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Colorado FWCO
Mountain-Prairie Region
Graphic button showing the 8 state mountain prairie region

Colorado Fish & Wildlife Conservation Office

PO Box 25486, DFC | Denver, CO 80225
Phone: (303) 236-4216

About Our Office

Latest Highlight | National Fish Passage Program | Invasive Species | Forest Health | Recovery & Conservation | Hunting & Fishing Opportunities | Cultural Resources | Publications | Newsletters | Staff & Contact Information | Important Links | Open / Close All

About Us

(left) photo of a group riding ATVs, (top right) photo of a stream, (bottom right) photo of a toad. Credit: USFWS

(left) photo of a group riding ATVs, (top right) photo of a stream, (bottom right) photo of a toad. Credit: USFWS.

The Colorado Fish and Wildlife Conservation Office is an essential part of the U.S. Fish and Wildlife Service’s Fish and Aquatic Conservation Program. We work cooperatively with the Department of Defense, U.S. Geological Survey, U.S. Forest Service, National Park Service, and various state agencies to provide management of fish and wildlife resources for the mountain-prairie region. Together with our partners, we are involved in natural resource management projects across the state of Colorado to accomplish restoration and conservation actions for Federal and State protected and trust species. Our recovery efforts include stream restoration, invasive species control, fisheries surveys, identification of cultural resources and implementing actions such as controlled burns to achieve healthy forests. Due to the diverse conservation projects of this office, we have staff located at the following locations:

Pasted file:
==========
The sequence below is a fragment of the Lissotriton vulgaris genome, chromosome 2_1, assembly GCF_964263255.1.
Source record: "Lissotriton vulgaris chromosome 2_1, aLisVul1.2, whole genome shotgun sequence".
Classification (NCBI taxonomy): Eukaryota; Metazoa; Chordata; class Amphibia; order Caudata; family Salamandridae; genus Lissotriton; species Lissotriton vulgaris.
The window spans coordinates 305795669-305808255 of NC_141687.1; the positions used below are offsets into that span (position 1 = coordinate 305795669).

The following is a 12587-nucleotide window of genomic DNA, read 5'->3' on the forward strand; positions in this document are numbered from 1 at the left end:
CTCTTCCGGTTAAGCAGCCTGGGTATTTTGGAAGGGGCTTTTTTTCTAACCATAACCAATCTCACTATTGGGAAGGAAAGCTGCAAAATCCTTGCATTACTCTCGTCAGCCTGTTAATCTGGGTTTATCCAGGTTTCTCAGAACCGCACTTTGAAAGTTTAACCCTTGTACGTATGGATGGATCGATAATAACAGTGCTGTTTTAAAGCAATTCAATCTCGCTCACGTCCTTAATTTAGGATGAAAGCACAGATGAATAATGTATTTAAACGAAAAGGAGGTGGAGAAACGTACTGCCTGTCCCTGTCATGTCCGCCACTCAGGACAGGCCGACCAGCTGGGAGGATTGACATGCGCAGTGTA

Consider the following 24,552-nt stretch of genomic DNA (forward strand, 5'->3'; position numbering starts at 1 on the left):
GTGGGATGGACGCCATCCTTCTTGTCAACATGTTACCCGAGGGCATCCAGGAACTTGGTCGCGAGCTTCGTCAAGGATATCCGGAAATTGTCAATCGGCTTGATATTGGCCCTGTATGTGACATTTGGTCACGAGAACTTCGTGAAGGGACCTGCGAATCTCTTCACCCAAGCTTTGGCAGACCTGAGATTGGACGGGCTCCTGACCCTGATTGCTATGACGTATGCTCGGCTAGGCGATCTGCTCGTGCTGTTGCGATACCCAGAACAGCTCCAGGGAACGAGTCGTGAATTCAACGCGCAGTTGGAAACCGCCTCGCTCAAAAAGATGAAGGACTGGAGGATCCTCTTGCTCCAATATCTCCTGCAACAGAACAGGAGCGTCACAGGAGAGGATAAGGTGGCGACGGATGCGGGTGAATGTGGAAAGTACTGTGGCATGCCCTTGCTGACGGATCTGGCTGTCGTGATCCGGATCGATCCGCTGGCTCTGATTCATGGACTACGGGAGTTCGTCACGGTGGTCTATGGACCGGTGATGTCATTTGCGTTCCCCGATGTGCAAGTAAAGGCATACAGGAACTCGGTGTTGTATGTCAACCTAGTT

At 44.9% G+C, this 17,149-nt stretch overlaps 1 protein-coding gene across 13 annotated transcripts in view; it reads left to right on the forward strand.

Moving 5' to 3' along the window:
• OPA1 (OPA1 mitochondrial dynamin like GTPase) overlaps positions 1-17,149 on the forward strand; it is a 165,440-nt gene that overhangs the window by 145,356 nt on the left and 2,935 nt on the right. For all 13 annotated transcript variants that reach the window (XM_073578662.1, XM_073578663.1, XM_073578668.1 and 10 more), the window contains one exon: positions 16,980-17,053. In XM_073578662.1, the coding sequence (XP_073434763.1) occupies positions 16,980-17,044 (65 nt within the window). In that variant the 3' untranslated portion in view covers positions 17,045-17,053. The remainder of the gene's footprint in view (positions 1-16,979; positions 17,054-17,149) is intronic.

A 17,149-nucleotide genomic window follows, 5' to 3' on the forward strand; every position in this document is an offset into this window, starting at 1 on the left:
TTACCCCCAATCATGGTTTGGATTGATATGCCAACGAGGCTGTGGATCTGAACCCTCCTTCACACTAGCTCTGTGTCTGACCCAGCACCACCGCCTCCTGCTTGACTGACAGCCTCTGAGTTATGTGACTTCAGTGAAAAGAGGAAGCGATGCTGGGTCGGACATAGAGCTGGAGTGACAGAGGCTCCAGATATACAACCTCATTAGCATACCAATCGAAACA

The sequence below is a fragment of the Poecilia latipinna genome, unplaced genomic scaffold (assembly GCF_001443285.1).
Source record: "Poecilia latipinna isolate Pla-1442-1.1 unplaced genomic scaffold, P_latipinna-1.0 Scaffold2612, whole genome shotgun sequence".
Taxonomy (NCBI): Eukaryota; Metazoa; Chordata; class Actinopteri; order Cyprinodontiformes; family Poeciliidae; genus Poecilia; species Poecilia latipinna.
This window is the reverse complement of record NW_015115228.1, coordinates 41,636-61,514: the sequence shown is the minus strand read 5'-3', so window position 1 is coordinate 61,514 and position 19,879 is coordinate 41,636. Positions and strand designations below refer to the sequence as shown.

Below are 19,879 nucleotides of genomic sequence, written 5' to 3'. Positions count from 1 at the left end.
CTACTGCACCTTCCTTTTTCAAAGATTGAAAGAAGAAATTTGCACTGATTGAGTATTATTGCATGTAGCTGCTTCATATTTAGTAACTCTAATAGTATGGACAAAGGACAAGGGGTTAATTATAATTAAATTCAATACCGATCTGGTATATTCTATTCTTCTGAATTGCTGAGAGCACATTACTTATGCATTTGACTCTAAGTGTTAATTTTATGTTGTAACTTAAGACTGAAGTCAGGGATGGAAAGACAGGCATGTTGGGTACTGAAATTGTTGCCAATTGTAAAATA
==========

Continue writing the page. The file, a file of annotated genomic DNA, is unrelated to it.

• Mountain-Prairie Regional Office, Lakewood, CO
  • Buckley Air Force Base, Aurora, CO
  • U.S. Air Force Academy, Colorado Springs, CO
  • Pueblo Chemical Army Depot, Pueblo, CO
  • Rocky Mountain National Park

Latest Highlight »

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Prescribed Burn at Academy Protects Rare Plant Species

Split photo of firefighters conducting a controlled burn at the US Air Force Academy. Credit: USFWS.

Split photo of firefighters conducting a controlled burn at the US Air Force Academy. Credit: USFWS.

A controlled burn was planned at the US Air Force Academy in order to enhance the growth of a small patch of Plains Ironweed in that area. This native perennial is a state-protected plant that has only two known populations in the state of Colorado. In partnership with the Academy, the burn was successful in removing invasive Smooth Brome in order to enhance growth. To read more about the controlled burn, click here! (7MB PDF)

 


National Fish Passage Program »


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Split photo of fish passages. Credit: USFWS.

Split photo of fish passages. Credit: USFWS.